If the borrower has no desire to retain ownership of the property, then the loan goes into financial distress, in which case the lender resorts to several additional options to resolve distress.  When property value has declined below the loan amount, the lender can authorize a pre-foreclosure short sale, note sale to a third party, discounted payoff, or permit a deed-in-lieu of foreclosure (DILF) whereby the property is voluntarily conveyed to the lender to avoid a foreclosure proceeding (Hambly, 2009).  In the case of a short sale, note sale, and discounted payoff, the proceeds from the sale are usually less than the amount owed on the loan.  In such cases, the lender can forgive the difference in amount, or the lender can pursue a deficiency judgment against the borrower requiring the borrower pay the difference.  As a last resort, the lender can file for foreclosure.  Foreclosure is a process by which the lender attempts to repossess the property to recoup any unpaid balance by re-acquiring and selling the property to a third party. If the lender files for foreclosure, the property could be sold during the foreclosure process via a distress sale and a foreclosure auction or trustee sale. A distress sale or an auction sale can also occur prior to the lender initiating a filing of foreclosure.   Alternatively, the lender could foreclose on the property, acquire title to it, and dispose of the property via a real estate owned (REO) sale to a third party (Clauretie & Daneshvary, 2011).  An REO sale occurs when a lender sells the property after having foreclosed on the property and acquired title to it. Thus, there is a sequence in the resolution outcomes that begin with some disposition options for the lender prior to any foreclosure proceeding followed by additional resolution options during the foreclosure process and ending with a post-foreclosure REO sale. 

What are the costs of financial distress?

Financial distress that results in foreclosure is a lengthy, complex, and costly event for all parties involved in the transaction of a distressed asset.  Lenders and investors in the securitized debt market take a direct loss when a loan goes into foreclosure and then liquidated. These costs, which are incurred from the time a mortgage loan becomes delinquent until liquidation, include direct and indirect costs such as lost principal and interest payments, moving expenses, maintenance, repair, and renovation costs, property management, collection and servicing fees, legal and administrative fees, sales commissions, and seller concessions (Mortgage Bankers Association, 2008; Frame, 2010). 

Measuring the financial distress discount

The financial distress discount is measured upon the sale of the property.  It can be measured using two different approaches.  In the first approach, transaction or sale prices of distressed and non-distressed hotels over a period of time are gathered along with the property characteristics. The transaction prices of non-distressed hotels reflect market prices, so the objective is to capture the discount relative to market prices.  This discount is measured by comparing the transaction prices of distressed hotels and non-distressed hotels in a multiple regression framework that also controls for factors such as hotel size, hotel age, location, chain scale, and time among other variables. For example, if a 100-room non-distressed midscale hotel sold for a price of $50,000 per room and a similar financially distressed hotel sold for a price of $30,000 per room in the same month and location, the estimated discount is 40% (1 – (30,000/50,000)). In the second approach, the discount can be measured by comparing the price differences for a hotel that has been sold multiple times or repeat sales. In this case, a hotel that may have been previously non-distressed when it was first purchased could have entered into financial distress after a period of time and subsequently sold a second time.  The discount is measured using the same method in the previous example by comparing the most recent distressed price relative to the previous non-distressed price. There is no need to control for other factors that could affect the sales prices other than time.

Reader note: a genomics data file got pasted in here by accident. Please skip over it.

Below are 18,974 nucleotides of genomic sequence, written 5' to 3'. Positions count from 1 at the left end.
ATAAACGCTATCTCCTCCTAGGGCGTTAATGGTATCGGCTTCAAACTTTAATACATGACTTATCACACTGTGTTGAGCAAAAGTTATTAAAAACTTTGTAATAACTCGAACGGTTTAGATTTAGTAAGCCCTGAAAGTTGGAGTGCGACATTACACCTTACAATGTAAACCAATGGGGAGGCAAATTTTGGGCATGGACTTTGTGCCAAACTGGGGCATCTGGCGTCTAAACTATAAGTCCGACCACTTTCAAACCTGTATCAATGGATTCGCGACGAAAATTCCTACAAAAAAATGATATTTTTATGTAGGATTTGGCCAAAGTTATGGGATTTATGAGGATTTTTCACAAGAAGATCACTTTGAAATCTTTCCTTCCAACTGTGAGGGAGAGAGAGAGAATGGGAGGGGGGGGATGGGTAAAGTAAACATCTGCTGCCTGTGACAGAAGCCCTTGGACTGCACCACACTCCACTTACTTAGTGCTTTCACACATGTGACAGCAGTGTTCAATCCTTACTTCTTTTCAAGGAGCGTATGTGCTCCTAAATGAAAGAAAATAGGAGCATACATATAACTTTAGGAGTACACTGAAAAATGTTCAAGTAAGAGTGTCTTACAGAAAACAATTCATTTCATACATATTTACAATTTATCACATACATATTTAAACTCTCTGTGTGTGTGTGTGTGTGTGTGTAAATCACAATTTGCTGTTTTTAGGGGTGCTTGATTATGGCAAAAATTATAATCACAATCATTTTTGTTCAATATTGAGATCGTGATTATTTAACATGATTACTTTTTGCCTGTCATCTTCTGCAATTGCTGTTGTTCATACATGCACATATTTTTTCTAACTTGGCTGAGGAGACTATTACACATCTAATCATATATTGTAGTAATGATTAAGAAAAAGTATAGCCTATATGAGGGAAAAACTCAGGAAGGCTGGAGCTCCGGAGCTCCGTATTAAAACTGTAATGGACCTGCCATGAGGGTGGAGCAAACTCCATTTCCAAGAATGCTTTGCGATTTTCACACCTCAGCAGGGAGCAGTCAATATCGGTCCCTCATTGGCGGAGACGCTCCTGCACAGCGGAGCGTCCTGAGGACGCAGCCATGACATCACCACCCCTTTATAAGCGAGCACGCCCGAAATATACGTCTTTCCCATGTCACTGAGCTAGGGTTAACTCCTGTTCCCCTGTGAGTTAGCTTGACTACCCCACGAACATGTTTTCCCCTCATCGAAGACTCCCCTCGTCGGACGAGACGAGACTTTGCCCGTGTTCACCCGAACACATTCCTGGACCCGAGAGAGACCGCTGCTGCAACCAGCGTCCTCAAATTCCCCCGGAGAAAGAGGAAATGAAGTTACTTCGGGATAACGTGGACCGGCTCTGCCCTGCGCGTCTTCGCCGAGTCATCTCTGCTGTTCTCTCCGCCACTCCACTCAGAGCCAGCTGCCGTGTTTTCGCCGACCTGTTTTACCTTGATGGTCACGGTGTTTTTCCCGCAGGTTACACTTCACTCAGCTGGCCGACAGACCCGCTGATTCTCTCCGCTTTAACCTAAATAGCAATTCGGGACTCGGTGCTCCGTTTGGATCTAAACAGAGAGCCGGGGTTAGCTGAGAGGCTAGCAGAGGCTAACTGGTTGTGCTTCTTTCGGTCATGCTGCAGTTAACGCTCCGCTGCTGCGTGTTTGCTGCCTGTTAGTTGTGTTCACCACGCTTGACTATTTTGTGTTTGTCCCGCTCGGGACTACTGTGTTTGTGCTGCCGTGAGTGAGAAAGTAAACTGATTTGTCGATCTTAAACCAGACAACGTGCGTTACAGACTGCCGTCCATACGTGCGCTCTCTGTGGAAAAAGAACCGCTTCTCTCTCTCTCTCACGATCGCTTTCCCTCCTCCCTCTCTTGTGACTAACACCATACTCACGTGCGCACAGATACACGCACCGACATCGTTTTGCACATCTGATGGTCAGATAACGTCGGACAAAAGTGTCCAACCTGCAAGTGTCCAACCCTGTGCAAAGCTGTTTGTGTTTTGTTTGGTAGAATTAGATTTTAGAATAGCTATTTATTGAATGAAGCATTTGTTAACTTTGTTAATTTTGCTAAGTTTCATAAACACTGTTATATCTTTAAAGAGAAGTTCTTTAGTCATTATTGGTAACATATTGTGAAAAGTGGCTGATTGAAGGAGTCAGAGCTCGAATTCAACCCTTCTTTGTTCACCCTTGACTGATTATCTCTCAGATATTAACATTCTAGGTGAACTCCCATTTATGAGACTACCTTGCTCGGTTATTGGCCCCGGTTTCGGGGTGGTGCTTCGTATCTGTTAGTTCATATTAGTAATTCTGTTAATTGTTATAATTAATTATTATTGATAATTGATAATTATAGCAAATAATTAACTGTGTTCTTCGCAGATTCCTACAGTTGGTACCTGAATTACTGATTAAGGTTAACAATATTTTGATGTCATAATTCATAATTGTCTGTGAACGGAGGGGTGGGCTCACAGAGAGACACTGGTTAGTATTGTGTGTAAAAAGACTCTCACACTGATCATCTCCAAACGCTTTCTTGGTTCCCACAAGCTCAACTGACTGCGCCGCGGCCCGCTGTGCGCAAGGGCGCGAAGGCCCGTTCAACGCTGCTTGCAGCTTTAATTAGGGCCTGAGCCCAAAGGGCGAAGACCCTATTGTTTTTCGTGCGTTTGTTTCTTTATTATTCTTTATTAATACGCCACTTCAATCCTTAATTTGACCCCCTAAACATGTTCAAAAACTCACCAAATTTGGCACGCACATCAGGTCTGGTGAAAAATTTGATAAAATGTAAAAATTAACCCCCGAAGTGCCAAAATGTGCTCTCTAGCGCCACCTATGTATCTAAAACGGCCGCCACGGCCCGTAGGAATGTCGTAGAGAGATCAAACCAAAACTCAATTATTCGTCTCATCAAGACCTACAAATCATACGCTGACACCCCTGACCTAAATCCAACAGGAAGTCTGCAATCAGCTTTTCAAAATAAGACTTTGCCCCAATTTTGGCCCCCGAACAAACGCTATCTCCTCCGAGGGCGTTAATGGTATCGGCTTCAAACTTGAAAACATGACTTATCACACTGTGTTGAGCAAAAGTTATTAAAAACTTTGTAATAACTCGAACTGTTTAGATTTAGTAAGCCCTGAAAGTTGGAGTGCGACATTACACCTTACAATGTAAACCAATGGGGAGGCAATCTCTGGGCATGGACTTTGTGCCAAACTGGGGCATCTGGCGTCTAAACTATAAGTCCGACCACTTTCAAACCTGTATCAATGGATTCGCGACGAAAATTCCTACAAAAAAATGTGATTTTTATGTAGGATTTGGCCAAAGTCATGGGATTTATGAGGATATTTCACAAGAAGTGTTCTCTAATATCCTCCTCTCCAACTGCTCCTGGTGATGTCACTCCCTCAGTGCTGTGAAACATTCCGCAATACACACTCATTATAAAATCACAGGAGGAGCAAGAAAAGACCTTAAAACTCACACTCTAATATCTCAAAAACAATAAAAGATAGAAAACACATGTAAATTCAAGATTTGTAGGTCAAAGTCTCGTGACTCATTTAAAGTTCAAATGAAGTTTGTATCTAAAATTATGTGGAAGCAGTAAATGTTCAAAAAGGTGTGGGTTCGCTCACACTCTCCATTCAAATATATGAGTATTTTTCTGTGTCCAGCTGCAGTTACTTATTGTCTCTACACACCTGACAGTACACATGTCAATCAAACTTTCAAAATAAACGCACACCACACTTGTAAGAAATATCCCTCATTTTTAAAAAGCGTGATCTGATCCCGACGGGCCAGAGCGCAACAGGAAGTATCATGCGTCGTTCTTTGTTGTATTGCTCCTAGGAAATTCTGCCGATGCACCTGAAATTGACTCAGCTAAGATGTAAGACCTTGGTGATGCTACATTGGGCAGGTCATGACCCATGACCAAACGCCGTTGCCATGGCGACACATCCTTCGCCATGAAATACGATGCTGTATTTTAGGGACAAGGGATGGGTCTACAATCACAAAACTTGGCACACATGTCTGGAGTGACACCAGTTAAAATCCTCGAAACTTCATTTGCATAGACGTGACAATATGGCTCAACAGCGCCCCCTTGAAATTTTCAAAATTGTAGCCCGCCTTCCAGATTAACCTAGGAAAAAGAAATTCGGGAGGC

Research findings on the financial distress discount 

When a property is in financial distress, the existing real estate research indicates that its value will decline and the distressed property sold off at a significant discount relative to market prices (Doerner & Leventis, 2015).  Much of the research on financial distress has focused on the residential sector.  This line of residential research shows a foreclosure discount between 7% and 24% (Clauretie & Daneshvary, 2011). On the other hand, the financial distress discount on hotels is much higher. Research shows that the lodging sector had the highest loan default rate and loss rate among all the major commercial property types (Kroll Bond Ratings, 2016). It is estimated that more than 9% (over 4,700 hotels) of active U.S. hotels experienced some form of financial distress following the GFC (Singh, 2017). The level of financial distress in hotels tends to be greater than other real estate sectors for one main reason.  Unlike other major commercial property types (such as office or retail) that are subject to long-term leases, hotel rooms are leased on a daily basis so demand for rooms (occupancy) and the price paid for rooms (average daily rate or ADR) fluctuates on a daily basis, which renders the hotel sector vulnerable to external shocks such as the pandemic.  These external shocks contribute to a much higher level of cash flow volatility, which leads to a higher probability of financial distress (Wheeler et al., 2016). What it means for hotels is declines in lodging fundamentals will magnify the decrease in profitability.  This is due to the high operating leverage of hotels driven by higher fixed costs in hotels.  Operating leverage measures the sensitivity of profits relative to changes in revenue so the greater the ratio of fixed costs relative to variable costs, the higher will be the degree of operating leverage.